History of Morgellons disease: from delusion to definition (Harsh Hairs in the Backs of Children)
History of Morgellons disease: from delusion to definition
Marianne J Middelveen,1 Melissa C Fesler,2 and Raphael B Strickercorresponding author2
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Morgellons disease (MD) is a skin condition characterized by the presence of multicolored filaments that lie under, are embedded in, or project from skin. Although the condition may have a longer history, disease matching the above description was first reported in the US in 2002. Since that time, the condition that we know as MD has become a polemic topic. Because individuals afflicted with the disease may have crawling or stinging sensations and sometimes believe they have an insect or parasite infestation, most medical practitioners consider MD a purely delusional disorder. Clinical studies supporting the hypothesis that MD is exclusively delusional in origin have considerable methodological flaws and often neglect the fact that mental disorders can result from underlying somatic illness. In contrast, rigorous experimental investigations show that this skin affliction results from a physiological response to the presence of an infectious agent. Recent studies from that point of view show an association between MD and spirochetal infection in humans, cattle, and dogs. These investigations have determined that the cutaneous filaments are not implanted textile fibers, but are composed of the cellular proteins keratin and collagen and result from overproduction of these filaments in response to spirochetal infection. Further studies of the genetics, pathogenesis, and treatment of MD are warranted.
Keywords: Morgellons disease, dermopathy, Lyme disease, Borrelia burgdorferi, spirochetes
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Morgellons disease (MD) is a disfiguring and perplexing skin condition associated with spirochetal infection and tick-borne illness.1–7 This poorly understood condition has a worldwide distribution, with estimated self-reported cases numbering over 14,000 in 2009.5 Since that time, there has been an increasing number of individuals reported to be afflicted with this disorder (C Casey, Charles E Holman Morgellons Disease Foundation, personal communication, 2017). The distinguishing diagnostic feature of MD is spontaneously appearing ulcerative skin lesions that contain unusual filaments lying under, embedded in, or projecting from the skin. The characteristic filaments are microscopic, visually resembling textile fibers, and are white, black, or a more vibrant color, such as red or blue.1–7 In addition to fiber production, some patients may experience formication, described as stinging, biting, creeping and crawling sensations. The symptoms of MD are not limited to the skin. MD patients experience a variety of systemic manifestations, such as fatigue, joint pain, cardiac complications, cognitive difficulties, and neuropathy, all symptoms that are commonly reported by Lyme disease (LD) patients.1–7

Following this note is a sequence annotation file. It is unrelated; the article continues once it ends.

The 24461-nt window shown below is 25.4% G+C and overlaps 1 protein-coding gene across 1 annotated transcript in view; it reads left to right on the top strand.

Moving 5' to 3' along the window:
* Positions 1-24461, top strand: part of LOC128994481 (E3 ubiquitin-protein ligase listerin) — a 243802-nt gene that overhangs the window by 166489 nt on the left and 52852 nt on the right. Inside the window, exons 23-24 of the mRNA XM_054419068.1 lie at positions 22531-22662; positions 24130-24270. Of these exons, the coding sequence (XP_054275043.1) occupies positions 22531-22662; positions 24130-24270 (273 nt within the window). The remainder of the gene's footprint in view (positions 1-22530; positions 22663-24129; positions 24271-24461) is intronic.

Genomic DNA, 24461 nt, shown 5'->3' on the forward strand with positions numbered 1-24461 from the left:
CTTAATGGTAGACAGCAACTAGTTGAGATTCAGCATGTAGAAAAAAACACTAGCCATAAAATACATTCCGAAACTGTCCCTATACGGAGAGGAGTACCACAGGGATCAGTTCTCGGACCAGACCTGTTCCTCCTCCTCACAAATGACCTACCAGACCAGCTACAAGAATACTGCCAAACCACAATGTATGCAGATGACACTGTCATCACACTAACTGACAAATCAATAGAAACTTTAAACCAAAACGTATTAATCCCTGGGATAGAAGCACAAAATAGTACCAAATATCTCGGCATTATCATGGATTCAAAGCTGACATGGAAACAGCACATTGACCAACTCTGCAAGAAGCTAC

The name “Morgellons” (pronounced with either a hard or soft “g”) comes from a letter written in 1674 by Sir Thomas Browne, an English physician. The letter contains a brief description of a skin disease in French children:
Hairs which have most amused me have not been in the face or head, but on the back, and not in men but children, as I long ago observed in that endemial distemper of little children in Languedock, called the Morgellons, wherein they critically break out with harsh hairs on their backs, which takes off the unquiet symptoms of the disease, and delivers them from coughs and convulsions.8
Browne’s description of “the Morgellons” and other historical accounts of similar maladies date from 1544–1884 and were found in Browne’s library in 1935 by Kellett, who then summarized and discussed them.8
More at this link: https://www.ncbi.nlm.nih.gov/pmc/articles/PMC5811176/